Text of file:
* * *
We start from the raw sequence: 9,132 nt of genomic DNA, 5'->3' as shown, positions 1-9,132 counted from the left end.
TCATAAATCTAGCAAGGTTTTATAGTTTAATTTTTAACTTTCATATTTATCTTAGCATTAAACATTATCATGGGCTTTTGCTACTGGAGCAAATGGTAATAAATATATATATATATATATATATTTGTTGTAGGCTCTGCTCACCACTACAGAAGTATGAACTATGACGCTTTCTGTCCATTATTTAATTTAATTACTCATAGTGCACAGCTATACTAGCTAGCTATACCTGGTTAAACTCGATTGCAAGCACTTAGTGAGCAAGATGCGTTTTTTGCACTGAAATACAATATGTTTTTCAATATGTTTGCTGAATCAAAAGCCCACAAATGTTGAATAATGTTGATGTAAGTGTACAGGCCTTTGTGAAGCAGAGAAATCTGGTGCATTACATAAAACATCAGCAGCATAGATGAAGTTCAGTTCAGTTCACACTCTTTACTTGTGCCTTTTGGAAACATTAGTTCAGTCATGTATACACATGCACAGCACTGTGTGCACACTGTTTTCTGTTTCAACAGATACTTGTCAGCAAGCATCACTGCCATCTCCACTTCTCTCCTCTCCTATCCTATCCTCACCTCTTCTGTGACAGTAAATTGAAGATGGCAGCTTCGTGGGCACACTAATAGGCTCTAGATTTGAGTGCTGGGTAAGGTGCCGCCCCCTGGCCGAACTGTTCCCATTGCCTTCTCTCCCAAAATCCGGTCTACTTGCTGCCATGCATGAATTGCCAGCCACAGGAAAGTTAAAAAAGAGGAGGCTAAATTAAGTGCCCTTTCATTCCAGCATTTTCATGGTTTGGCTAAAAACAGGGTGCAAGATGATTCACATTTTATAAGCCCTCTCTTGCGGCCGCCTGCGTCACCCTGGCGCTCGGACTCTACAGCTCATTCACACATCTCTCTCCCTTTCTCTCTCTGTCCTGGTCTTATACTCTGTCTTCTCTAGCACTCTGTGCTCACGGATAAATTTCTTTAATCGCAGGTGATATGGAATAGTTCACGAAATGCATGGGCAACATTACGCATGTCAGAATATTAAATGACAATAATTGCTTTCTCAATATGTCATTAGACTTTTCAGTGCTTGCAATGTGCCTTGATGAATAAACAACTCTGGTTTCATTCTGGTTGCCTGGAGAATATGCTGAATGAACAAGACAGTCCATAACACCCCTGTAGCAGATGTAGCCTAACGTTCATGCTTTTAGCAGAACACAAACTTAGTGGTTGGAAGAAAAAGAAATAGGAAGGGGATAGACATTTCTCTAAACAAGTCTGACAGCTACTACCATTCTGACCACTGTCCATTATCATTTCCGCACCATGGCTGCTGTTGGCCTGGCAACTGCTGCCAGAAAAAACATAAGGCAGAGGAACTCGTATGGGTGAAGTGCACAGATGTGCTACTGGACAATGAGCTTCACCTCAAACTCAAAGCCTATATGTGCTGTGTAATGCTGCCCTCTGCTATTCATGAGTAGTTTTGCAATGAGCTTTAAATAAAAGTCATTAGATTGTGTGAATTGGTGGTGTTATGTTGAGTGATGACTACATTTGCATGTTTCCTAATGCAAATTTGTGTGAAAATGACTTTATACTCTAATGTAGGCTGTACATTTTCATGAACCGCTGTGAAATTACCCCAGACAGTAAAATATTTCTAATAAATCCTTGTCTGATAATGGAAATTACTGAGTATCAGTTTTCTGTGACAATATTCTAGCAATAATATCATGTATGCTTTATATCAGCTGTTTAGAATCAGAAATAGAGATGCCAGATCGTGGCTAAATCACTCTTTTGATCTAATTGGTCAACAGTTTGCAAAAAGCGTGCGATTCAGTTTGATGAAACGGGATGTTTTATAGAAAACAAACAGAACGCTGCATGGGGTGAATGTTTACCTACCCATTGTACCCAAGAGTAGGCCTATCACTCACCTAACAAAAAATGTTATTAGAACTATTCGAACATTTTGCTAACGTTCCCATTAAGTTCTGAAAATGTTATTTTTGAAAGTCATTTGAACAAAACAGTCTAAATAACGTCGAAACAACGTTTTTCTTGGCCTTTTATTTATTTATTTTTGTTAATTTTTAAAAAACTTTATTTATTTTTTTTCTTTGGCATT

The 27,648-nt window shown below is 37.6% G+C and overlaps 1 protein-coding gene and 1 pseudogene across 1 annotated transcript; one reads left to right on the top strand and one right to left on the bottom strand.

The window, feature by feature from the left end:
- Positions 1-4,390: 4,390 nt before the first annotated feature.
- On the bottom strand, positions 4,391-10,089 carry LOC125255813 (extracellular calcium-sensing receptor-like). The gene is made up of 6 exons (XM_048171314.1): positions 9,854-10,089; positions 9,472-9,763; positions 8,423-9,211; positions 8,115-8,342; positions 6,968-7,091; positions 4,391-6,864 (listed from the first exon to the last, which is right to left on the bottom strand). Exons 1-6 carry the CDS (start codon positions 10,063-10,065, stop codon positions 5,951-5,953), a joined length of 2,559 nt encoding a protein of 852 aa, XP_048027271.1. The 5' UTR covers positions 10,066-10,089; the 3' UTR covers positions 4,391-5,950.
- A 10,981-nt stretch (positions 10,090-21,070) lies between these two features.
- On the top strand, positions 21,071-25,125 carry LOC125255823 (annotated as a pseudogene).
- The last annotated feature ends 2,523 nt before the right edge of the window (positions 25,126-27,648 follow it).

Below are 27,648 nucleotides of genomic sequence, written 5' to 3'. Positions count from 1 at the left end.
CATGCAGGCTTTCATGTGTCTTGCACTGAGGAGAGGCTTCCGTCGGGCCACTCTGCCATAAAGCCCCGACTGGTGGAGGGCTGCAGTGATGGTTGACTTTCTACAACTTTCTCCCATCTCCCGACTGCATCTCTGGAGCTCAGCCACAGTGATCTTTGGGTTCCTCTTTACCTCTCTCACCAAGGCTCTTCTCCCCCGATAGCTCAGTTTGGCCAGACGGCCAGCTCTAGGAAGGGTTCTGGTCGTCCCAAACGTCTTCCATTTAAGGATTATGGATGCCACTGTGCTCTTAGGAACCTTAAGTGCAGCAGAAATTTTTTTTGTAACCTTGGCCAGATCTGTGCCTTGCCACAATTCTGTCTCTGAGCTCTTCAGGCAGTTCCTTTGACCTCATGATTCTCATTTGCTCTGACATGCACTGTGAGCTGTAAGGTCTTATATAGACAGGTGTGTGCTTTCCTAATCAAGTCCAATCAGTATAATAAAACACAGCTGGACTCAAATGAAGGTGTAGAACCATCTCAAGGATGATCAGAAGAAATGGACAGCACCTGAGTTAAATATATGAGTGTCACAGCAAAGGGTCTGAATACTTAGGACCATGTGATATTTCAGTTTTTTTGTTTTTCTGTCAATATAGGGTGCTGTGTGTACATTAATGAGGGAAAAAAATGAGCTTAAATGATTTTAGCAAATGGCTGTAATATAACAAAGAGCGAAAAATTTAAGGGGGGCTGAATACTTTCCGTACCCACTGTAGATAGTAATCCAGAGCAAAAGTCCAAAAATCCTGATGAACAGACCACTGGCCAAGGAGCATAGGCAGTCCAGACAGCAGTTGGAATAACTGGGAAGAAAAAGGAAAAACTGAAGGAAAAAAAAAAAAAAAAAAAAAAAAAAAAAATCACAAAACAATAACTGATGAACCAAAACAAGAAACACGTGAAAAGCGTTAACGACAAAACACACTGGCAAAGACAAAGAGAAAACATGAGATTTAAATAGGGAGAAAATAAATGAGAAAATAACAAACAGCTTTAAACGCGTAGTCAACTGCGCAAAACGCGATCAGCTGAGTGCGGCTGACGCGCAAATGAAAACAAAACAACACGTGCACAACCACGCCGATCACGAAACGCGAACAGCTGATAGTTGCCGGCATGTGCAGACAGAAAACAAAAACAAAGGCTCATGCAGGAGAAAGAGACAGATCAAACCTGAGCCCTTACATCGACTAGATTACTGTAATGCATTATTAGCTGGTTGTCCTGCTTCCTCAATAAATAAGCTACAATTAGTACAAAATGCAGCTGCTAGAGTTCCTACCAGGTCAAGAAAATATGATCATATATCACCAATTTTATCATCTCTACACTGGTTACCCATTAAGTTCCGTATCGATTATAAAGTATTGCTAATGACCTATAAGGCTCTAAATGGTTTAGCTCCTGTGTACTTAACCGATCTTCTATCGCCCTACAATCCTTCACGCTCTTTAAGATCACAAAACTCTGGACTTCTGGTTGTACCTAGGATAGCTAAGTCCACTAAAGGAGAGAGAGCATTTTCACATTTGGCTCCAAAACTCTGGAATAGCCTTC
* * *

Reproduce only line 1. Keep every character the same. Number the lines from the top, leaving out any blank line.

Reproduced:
We start from the raw sequence: 9,132 nt of genomic DNA, 5'->3' as shown, positions 1-9,132 counted from the left end.